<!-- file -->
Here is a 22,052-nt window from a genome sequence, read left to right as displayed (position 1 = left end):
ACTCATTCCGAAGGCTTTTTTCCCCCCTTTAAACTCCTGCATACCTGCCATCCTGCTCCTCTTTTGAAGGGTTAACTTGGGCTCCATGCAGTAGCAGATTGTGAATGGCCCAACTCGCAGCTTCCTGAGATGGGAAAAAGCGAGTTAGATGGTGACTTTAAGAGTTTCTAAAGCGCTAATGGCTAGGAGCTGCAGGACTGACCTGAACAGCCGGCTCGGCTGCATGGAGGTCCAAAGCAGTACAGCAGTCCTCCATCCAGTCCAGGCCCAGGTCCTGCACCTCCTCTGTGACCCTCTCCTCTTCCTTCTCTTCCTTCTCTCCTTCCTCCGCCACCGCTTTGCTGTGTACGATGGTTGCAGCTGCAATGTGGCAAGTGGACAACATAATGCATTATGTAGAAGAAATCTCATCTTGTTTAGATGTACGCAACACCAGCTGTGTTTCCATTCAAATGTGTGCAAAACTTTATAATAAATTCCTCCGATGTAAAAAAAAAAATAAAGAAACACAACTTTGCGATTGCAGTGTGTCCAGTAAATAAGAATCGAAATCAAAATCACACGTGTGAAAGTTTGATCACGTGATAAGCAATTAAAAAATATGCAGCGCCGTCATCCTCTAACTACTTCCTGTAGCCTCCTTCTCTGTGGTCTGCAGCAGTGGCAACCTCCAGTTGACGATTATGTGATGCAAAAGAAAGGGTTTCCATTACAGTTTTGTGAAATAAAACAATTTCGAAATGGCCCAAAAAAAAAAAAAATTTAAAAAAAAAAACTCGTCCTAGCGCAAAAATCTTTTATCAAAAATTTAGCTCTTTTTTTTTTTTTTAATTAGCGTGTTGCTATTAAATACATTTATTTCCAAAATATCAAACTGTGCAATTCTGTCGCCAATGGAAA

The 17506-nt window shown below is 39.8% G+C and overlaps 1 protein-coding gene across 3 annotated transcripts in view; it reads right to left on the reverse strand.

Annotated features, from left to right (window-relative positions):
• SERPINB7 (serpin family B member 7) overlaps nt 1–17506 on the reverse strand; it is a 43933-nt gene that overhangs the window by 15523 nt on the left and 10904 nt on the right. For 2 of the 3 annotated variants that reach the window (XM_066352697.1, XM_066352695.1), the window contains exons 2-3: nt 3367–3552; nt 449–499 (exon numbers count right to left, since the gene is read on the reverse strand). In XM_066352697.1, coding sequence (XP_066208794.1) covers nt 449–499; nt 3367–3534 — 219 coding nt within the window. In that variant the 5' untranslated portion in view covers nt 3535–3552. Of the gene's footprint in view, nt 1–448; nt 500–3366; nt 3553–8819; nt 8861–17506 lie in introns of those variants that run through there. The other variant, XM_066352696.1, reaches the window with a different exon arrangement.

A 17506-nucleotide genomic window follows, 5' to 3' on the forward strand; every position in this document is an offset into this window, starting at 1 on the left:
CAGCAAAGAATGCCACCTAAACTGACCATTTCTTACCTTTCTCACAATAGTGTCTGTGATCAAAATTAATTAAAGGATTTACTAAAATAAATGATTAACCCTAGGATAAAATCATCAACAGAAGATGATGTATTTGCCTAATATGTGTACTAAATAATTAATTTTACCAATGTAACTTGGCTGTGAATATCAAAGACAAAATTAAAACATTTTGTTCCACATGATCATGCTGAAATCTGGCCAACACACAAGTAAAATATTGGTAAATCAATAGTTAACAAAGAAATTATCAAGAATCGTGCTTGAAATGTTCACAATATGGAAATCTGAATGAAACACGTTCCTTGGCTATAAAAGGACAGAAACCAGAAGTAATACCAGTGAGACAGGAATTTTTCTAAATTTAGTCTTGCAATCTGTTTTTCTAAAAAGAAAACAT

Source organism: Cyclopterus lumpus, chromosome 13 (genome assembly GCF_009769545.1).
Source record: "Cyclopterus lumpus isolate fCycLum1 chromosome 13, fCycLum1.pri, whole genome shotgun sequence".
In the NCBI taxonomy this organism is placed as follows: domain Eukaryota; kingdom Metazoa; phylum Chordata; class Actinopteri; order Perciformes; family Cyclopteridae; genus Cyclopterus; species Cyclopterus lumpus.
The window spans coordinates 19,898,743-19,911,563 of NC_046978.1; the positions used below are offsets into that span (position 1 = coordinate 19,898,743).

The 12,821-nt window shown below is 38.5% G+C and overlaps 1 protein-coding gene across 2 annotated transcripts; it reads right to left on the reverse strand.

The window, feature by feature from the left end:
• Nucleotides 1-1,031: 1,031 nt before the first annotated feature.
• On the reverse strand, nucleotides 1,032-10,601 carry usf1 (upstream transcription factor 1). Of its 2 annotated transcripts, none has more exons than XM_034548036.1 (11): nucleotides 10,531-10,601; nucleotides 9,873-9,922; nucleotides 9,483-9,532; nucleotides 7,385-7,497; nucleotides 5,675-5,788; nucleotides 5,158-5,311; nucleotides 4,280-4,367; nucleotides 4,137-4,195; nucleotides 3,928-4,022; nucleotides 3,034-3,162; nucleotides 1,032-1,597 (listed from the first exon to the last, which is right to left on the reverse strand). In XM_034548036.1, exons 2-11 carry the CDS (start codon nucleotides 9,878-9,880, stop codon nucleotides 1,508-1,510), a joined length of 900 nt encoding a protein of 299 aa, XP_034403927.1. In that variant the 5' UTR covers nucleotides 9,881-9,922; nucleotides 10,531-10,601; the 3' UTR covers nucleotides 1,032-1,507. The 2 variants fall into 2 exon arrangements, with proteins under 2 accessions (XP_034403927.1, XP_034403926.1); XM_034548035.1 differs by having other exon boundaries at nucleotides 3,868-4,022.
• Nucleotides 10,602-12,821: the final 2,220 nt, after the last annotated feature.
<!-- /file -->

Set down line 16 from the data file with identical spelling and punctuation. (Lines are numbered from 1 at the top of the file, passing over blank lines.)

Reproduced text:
• Nucleotides 10,602-12,821: the final 2,220 nt, after the last annotated feature.